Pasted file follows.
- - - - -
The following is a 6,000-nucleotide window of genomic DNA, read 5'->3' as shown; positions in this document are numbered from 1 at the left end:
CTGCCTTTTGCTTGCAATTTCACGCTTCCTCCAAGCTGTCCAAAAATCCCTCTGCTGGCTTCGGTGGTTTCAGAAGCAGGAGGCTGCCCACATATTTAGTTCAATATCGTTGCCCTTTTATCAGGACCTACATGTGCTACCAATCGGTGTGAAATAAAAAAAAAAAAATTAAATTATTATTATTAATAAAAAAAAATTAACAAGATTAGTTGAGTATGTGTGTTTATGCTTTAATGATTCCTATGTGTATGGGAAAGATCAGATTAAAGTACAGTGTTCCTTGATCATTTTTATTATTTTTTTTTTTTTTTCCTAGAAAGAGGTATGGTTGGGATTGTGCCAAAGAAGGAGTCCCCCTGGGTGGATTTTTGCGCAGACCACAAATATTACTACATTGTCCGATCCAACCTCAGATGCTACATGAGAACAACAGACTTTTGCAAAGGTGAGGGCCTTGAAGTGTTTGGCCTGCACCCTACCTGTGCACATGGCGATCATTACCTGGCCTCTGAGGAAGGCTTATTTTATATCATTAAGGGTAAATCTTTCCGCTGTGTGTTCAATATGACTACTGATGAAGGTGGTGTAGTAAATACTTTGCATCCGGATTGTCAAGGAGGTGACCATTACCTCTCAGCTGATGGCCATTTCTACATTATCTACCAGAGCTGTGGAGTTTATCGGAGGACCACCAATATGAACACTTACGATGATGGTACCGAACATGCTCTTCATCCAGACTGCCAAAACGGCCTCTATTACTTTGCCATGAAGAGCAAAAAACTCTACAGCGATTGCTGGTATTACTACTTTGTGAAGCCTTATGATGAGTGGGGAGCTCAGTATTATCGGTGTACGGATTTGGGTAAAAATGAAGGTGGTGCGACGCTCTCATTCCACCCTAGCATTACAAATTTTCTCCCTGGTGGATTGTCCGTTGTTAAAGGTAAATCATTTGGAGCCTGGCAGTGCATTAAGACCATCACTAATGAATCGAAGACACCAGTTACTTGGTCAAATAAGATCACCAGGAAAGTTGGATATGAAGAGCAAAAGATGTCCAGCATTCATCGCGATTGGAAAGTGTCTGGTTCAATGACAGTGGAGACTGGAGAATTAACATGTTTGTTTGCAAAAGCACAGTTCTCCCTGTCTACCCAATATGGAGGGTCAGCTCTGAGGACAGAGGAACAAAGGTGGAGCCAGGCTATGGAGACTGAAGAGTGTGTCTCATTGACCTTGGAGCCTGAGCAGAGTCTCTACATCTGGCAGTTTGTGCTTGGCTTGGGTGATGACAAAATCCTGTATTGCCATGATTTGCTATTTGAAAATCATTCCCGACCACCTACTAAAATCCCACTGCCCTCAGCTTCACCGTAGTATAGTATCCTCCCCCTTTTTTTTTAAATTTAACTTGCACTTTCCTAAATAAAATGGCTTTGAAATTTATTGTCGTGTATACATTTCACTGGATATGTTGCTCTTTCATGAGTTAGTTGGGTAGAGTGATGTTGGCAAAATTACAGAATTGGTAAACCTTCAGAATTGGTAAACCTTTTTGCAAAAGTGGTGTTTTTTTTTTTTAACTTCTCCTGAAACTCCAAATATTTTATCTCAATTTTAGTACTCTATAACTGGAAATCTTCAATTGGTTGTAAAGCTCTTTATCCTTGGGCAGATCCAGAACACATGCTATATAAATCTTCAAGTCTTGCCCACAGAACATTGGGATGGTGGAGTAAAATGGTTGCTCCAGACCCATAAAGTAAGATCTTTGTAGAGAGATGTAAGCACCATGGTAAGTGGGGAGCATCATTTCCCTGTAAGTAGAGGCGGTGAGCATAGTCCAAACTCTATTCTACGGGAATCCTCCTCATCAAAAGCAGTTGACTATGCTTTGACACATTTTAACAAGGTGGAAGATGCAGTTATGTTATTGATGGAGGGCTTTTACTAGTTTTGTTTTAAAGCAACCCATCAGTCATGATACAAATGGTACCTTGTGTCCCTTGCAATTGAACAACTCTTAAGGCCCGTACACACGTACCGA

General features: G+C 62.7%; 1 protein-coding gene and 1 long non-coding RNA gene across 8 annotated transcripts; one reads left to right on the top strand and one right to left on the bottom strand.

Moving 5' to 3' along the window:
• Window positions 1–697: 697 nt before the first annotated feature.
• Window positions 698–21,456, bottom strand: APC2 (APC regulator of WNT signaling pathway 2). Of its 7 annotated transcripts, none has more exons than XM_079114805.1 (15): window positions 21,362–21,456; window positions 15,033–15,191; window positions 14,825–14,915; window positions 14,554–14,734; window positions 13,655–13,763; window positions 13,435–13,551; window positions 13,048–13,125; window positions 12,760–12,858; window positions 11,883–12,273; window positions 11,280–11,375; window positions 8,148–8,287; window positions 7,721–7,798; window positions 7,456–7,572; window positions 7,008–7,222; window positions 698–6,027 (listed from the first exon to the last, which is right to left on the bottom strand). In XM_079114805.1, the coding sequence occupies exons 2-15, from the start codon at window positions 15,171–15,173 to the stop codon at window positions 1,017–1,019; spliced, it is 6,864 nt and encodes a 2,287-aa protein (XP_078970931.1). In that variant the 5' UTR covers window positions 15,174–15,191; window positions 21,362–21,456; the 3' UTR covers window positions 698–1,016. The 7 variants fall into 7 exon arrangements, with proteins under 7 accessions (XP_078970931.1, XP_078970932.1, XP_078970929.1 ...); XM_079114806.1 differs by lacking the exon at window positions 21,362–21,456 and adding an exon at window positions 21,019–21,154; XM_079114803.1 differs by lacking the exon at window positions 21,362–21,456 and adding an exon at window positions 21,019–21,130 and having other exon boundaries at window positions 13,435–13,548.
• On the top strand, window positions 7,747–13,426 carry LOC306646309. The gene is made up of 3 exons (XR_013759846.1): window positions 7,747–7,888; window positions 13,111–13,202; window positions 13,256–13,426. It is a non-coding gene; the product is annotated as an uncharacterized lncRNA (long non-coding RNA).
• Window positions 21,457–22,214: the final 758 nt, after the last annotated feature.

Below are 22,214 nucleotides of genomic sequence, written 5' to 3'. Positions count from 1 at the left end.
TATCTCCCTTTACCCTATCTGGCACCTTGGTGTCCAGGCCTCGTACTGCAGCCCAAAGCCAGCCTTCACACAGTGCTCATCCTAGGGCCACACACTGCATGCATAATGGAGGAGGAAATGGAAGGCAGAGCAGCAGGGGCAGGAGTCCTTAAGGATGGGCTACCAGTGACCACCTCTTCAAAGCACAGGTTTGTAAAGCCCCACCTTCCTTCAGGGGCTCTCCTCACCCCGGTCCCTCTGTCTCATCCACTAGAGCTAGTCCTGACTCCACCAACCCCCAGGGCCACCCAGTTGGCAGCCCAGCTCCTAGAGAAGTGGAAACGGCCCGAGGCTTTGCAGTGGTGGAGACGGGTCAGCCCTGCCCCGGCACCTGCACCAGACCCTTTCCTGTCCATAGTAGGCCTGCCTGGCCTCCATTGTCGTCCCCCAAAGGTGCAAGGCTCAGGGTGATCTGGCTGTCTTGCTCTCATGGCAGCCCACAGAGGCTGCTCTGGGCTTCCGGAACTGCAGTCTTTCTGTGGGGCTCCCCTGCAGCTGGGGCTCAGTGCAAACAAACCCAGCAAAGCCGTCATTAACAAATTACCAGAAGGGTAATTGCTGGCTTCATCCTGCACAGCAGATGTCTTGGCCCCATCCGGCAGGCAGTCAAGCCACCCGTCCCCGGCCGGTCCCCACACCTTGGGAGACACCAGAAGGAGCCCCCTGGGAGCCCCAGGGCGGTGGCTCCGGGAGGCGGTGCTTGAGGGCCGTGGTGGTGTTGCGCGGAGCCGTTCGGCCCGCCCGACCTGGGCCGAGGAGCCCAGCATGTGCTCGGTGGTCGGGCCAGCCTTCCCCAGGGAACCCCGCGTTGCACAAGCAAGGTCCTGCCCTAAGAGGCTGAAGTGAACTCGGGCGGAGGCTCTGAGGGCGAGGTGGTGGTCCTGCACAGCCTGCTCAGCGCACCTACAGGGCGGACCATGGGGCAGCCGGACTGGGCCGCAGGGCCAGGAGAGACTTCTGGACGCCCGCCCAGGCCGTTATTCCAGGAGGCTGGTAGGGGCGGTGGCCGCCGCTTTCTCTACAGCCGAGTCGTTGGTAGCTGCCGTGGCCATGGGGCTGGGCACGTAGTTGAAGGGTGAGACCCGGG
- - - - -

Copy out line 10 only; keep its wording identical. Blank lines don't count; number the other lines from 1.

TATCTCCCTTTACCCTATCTGGCACCTTGGTGTCCAGGCCTCGTACTGCAGCCCAAAGCCAGCCTTCACACAGTGCTCATCCTAGGGCCACACACTGCATGCATAATGGAGGAGGAAATGGAAGGCAGAGCAGCAGGGGCAGGAGTCCTTAAGGATGGGCTACCAGTGACCACCTCTTCAAAGCACAGGTTTGTAAAGCCCCACCTTCCTTCAGGGGCTCTCCTCACCCCGGTCCCTCTGTCTCATCCACTAGAGCTAGTCCTGACTCCACCAACCCCCAGGGCCACCCAGTTGGCAGCCCAGCTCCTAGAGAAGTGGAAACGGCCCGAGGCTTTGCAGTGGTGGAGACGGGTCAGCCCTGCCCCGGCACCTGCACCAGACCCTTTCCTGTCCATAGTAGGCCTGCCTGGCCTCCATTGTCGTCCCCCAAAGGTGCAAGGCTCAGGGTGATCTGGCTGTCTTGCTCTCATGGCAGCCCACAGAGGCTGCTCTGGGCTTCCGGAACTGCAGTCTTTCTGTGGGGCTCCCCTGCAGCTGGGGCTCAGTGCAAACAAACCCAGCAAAGCCGTCATTAACAAATTACCAGAAGGGTAATTGCTGGCTTCATCCTGCACAGCAGATGTCTTGGCCCCATCCGGCAGGCAGTCAAGCCACCCGTCCCCGGCCGGTCCCCACACCTTGGGAGACACCAGAAGGAGCCCCCTGGGAGCCCCAGGGCGGTGGCTCCGGGAGGCGGTGCTTGAGGGCCGTGGTGGTGTTGCGCGGAGCCGTTCGGCCCGCCCGACCTGGGCCGAGGAGCCCAGCATGTGCTCGGTGGTCGGGCCAGCCTTCCCCAGGGAACCCCGCGTTGCACAAGCAAGGTCCTGCCCTAAGAGGCTGAAGTGAACTCGGGCGGAGGCTCTGAGGGCGAGGTGGTGGTCCTGCACAGCCTGCTCAGCGCACCTACAGGGCGGACCATGGGGCAGCCGGACTGGGCCGCAGGGCCAGGAGAGACTTCTGGACGCCCGCCCAGGCCGTTATTCCAGGAGGCTGGTAGGGGCGGTGGCCGCCGCTTTCTCTACAGCCGAGTCGTTGGTAGCTGCCGTGGCCATGGGGCTGGGCACGTAGTTGAAGGGTGAGACCCGGG